Estrada sibling rivalry pits 'real one' vs 'good one'

Christian V. Esguerra, ABS-CBN News

Posted at May 04 2019 07:04 AM | Updated as of May 04 2019 12:01 PM

Brothers JV Ejercito and Jinggoy Estrada raise each other's hands during the Hugpong ng Pagbabago campaign launch in San Fernando, Pampanga. George Calvelo, ABS-CBN News/File

MANILA -- Half-brothers Jinggoy Estrada and JV Ejercito shared the campaign stage in February, raising each other’s hand in a rare show of unity for their respective senatorial campaigns.

But as the May elections drew near, and survey results started coming in, the feuding sons of former President Joseph Estrada predictably turned against the other, using carefully crafted campaign ads.

They’re among 5 candidates from some of the most prominent political clans in the Philippines, vying for the 10th to 12th places in the latest Pulse Asia Survey.

Ejercito, who is seeking reelection, came up with ads describing himself as “the good one.”

“So, ako yung bad? (So, that makes me the bad one?)” Estrada told ABS-CBN News, reacting in jest to the ads.

“Siguro sinasabi, s’ya ‘yung good, ako ‘yung bad pero sabi ko nga, hayaan mo na ang ‘yung taong bayan na humusga.”

(Maybe he's saying he's the good one and I'm the bad one but like I said, let the people decide.)


Out on bail, Estrada is running for a fresh term, believing that a victory would “vindicate” him and reboot a political career derailed by allegation that he plundered P183 million in pork barrel funds.

Despite the criminal case, Estrada ranked higher than Ejercito in pre-election surveys, which did not sit well with the younger brother who found it “frustrating.”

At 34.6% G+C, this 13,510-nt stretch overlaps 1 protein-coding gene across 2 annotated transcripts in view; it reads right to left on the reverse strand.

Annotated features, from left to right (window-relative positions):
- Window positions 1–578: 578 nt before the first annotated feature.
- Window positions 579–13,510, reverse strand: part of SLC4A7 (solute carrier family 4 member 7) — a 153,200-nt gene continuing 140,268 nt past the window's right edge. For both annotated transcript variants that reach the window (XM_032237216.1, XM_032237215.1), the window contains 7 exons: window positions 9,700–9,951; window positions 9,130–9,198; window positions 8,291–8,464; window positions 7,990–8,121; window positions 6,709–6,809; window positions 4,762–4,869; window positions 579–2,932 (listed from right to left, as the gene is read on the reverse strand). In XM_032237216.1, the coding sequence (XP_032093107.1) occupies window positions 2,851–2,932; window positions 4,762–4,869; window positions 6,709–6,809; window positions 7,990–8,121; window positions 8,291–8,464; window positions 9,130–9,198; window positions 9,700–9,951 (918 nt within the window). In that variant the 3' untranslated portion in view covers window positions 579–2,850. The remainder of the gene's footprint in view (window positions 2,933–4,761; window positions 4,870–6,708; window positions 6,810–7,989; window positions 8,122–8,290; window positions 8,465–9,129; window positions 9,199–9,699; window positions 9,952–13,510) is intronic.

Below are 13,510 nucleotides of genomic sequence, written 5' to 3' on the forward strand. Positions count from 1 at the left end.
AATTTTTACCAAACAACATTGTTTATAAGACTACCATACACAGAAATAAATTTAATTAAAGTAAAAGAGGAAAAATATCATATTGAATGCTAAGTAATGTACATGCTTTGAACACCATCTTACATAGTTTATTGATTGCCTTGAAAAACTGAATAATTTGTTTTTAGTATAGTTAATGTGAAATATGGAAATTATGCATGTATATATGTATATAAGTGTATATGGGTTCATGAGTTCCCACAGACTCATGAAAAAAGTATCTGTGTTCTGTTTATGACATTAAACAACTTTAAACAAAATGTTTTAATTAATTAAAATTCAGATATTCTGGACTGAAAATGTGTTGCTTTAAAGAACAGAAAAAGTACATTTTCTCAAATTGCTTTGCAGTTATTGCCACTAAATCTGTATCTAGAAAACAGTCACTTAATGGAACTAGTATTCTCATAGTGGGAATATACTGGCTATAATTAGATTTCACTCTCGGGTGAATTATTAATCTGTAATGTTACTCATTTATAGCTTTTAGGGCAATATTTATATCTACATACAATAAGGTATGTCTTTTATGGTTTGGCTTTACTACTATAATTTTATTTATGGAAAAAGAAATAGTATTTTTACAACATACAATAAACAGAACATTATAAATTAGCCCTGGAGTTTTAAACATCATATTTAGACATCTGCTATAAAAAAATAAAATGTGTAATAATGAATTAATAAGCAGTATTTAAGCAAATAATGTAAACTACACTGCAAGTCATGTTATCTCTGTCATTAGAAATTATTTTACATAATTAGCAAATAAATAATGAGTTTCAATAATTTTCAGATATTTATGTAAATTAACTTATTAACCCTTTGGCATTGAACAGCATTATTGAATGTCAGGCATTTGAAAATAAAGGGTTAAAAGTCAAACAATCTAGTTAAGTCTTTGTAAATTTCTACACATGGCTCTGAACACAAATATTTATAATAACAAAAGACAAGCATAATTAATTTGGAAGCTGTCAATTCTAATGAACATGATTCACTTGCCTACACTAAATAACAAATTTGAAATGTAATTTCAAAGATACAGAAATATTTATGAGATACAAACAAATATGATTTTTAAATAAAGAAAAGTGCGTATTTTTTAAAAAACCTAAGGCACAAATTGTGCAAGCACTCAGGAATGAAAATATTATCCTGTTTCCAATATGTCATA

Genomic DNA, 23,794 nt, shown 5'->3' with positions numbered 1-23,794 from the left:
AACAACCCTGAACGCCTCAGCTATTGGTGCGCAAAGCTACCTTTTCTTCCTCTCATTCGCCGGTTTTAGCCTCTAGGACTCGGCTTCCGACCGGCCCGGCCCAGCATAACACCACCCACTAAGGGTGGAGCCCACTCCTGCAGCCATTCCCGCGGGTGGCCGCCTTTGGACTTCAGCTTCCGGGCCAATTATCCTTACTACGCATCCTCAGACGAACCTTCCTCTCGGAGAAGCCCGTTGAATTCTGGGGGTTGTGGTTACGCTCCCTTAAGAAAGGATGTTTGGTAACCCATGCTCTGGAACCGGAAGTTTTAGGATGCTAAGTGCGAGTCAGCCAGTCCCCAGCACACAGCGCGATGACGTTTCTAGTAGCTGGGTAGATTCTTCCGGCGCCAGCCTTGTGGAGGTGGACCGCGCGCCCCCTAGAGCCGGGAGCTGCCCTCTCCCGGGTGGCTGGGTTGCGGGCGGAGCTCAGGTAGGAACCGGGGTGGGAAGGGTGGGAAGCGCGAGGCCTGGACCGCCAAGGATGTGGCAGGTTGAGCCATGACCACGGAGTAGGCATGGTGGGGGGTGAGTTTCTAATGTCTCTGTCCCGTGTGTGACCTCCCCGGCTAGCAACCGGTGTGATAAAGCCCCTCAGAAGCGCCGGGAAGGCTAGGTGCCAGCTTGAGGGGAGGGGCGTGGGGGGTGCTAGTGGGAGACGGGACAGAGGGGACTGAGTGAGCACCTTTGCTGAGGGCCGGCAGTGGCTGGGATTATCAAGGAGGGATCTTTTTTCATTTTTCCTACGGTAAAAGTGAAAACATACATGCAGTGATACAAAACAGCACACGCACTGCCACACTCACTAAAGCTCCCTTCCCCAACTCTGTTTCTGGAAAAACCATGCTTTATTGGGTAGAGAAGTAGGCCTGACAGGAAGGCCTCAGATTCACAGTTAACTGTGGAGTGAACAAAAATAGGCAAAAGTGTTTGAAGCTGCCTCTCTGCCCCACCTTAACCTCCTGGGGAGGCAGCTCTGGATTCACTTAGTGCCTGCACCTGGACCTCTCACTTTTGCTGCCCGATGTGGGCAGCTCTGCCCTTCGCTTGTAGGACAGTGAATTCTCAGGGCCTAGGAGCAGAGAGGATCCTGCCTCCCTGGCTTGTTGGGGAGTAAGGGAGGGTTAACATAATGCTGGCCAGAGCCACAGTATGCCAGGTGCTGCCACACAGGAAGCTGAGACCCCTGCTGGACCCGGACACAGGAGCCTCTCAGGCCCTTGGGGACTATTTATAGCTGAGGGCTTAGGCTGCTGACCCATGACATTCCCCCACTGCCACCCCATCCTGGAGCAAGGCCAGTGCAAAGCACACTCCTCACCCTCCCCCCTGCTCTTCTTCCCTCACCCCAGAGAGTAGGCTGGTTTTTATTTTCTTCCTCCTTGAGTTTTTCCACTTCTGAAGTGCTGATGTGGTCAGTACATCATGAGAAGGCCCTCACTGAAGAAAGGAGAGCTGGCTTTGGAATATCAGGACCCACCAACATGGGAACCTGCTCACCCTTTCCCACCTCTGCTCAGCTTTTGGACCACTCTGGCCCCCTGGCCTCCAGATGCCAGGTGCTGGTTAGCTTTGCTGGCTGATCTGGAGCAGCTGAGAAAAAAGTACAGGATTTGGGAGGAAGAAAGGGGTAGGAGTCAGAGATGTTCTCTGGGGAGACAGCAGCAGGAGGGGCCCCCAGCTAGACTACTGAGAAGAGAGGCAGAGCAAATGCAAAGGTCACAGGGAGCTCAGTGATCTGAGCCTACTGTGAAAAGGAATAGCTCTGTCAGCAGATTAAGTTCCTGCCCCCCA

Ejercito conceded that his brother was carrying the much more popular surname, a political brand that began when their father assumed the mayoralty of San Juan 50 years ago.

The incumbent senator was convinced his brother’s candidacy was eating into his own base of supporters.

“Obviously, there are two Estradas, two siblings running... it’s confusing,” Ejercito told ABS-CBN News.

Said Estrada: “Ako, lagi ko naman sinasabi, kung ako lang masusunod, sana pwede kaming manalong dalawa.”

(I've always said, if it's possible, we should both win.)

Jinggoy is Joseph Estrada’s son with wife Luisa Ejercito, while JV is the former president’s only son with former actress and outgoing San Juan Mayor Guia Gomez.



A campaign ad describing Jinggoy as the “real Estrada” seemed to put the spotlight on this touchy issue.

Toward the end of the ad, the father gives his endorsement and describes him as “Estradang tunay” (genuine Estrada).

Estrada said it was done in “good faith” because the Filipino word “tunay” sounded close to 2 and 9. When combined, the figures correspond to 29, his designated number on the ballot.

Ejercito said the ad was “an obvious swipe,” but insisted their father might have merely delivered the line from a script with no intention of hurting him.

“I don’t think he would do that,” the senator said.

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The sibling rivalry mirrors a persistent crack in one of the oldest political dynasties in the Philippines, held together only by its 82-year-old patriarch, Joseph Estrada. The former president is seeking reelection as Manila mayor.

This month’s senatorial election will be the first time his two sons from different mothers will contest the same position.

“Sobra na yun (That's too much),” said Ramon Casiple, executive director of the Institute for Political and Electoral Reform.

Casiple warned against the impact of allowing political clans to “monopolize” the 24-member Senate on national policy.

The half-brothers, he acknowledged, had achieved a “certain level of accomplishment” in the Senate, but whose victories in the past were because “they’re the children of Erap.”

“Kung ako ‘yung ordinary botante at wala namang outstanding reason why I would choose the 2, isa na lang pagbibigyan ko,” Casiple told ABS-CBN News.

(If I were a voter and I see nothing outstanding from either one, why would I choose 2? I would pick just one.)

Saddled by low survey numbers early on, Ejercito tweaked his campaign to focus on his “clean track record,” and pet bills on universal health care and housing.

In his final campaign ad, the senator finally got their father’s endorsement: Joseph Estrada, who was once convicted of plunder, is also vouching for the “good one.”